I want to shift now to an area of our health system that is under attack. Last fall, RNAO spoke out against the proposed sale of the Shouldice Hospital to a company controlled by a U.S. conglomerate. We spoke out for several reasons. In recent years, the federal government has taken a hands-off approach to the principles and spirit of the Canada Health Act. It turns a blind eye to jurisdictions that experiment with two-tiered services, delisting, user fees and private for-profit medicine. We also know that the federal health transfers will eventually be pegged to a province`s GDP meaning far less money will be provided to provinces and territories than in the past. Roy Romanow, a former premier of Saskatchewan has described Ottawa’s plan for health-care transfers as a deliberate strategy to abandon health care to the provinces and foster the development of more private, for-profit medical enterprises.
It is truly amazing because all the research tells us that publicly funded, not-for-profit health care delivers better health outcomes at lower cost. All we have to do is look south of the border for the evidence that commercialization of health care has not served Americans well.
I am happy to report that the company that was interested in buying Shouldice decided against the sale. But we can’t rest. We need to be vigilant because there are for-profit interests that will stop at nothing to make money off our cherished system.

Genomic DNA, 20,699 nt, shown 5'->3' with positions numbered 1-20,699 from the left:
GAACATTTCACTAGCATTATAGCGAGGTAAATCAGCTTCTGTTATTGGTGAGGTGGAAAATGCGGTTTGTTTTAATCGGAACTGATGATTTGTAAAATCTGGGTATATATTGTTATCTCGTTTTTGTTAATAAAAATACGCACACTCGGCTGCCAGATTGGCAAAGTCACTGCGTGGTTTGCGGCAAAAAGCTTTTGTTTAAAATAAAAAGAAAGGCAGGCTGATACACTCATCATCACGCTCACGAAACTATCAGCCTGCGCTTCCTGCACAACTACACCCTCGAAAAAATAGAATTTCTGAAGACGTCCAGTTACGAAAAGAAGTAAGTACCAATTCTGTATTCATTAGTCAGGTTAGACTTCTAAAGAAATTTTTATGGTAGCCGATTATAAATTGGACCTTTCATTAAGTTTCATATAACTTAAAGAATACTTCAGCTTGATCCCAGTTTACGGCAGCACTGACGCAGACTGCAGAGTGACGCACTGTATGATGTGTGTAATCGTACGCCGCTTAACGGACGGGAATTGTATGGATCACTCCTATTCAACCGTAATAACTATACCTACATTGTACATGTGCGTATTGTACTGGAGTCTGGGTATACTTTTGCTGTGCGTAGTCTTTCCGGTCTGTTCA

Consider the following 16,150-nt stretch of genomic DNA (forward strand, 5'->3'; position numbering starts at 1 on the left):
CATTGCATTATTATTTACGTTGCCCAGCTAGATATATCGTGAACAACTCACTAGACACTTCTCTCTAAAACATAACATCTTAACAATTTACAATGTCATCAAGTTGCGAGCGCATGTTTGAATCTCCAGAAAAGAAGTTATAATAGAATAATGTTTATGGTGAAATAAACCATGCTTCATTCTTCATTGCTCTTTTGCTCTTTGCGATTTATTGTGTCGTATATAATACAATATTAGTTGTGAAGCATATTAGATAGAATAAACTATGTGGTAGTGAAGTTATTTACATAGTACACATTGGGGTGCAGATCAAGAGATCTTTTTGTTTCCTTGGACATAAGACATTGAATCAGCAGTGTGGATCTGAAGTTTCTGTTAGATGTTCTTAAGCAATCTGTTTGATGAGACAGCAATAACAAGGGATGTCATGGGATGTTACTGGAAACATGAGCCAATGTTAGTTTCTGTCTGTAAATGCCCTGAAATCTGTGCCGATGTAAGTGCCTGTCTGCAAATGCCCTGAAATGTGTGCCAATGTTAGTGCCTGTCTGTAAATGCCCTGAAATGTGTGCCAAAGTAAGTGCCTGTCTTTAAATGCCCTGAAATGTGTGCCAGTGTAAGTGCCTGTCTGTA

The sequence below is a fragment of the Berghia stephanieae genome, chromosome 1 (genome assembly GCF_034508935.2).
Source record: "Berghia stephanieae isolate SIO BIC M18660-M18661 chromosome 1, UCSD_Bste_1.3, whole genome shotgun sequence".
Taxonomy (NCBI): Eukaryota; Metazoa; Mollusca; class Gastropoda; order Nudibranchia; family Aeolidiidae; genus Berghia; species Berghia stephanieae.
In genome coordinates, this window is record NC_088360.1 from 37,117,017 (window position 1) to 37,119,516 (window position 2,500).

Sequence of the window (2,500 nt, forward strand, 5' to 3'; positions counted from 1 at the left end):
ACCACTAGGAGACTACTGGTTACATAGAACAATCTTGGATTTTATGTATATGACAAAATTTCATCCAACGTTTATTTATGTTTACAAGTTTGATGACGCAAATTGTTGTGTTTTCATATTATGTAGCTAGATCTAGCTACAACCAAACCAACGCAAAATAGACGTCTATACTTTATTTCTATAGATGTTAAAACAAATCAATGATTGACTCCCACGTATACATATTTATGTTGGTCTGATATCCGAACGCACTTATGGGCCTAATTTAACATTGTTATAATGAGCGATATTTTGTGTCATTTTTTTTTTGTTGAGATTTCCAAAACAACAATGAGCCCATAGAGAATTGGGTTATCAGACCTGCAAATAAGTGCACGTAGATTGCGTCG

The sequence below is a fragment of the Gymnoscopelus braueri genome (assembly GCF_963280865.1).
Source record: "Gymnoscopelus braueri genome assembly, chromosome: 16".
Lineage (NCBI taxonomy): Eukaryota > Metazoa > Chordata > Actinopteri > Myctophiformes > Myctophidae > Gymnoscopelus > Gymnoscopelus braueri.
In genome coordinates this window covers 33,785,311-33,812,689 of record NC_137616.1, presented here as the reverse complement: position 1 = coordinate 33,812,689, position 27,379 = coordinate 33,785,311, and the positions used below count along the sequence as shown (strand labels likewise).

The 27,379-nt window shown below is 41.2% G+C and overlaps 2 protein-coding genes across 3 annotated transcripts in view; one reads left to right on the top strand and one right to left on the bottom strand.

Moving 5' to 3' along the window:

This doesn`t mean that there isn’t room for improvement or innovation. RNAO has had the pleasure of being part of a working group together with the Canadian Medical Association and the Canadian Nurses Association. RNAO’s evidence-based clinical practice guideline on wound care has been accepted by the working group on innovation in health care led by Premiers Brad Wall and Robert Ghiz. These are the kinds of improvements we should be making to strengthen our publicly funded system.
Our recommendations for medicare are:
Finally, nurses are well aware that Ontario’s economy is still recovering from the recession. And that we are affected by global events we can’t control. We need to put our deficit and debt in perspective. It’s also important to understand that spending cuts for social programs would only punish the economy even more…not help it. We’ve witnessed on the news the effects of austerity policies in parts of Europe. Yes, our deficit is significant but it’s also manageable.
Our recommendations on how to pay for this are: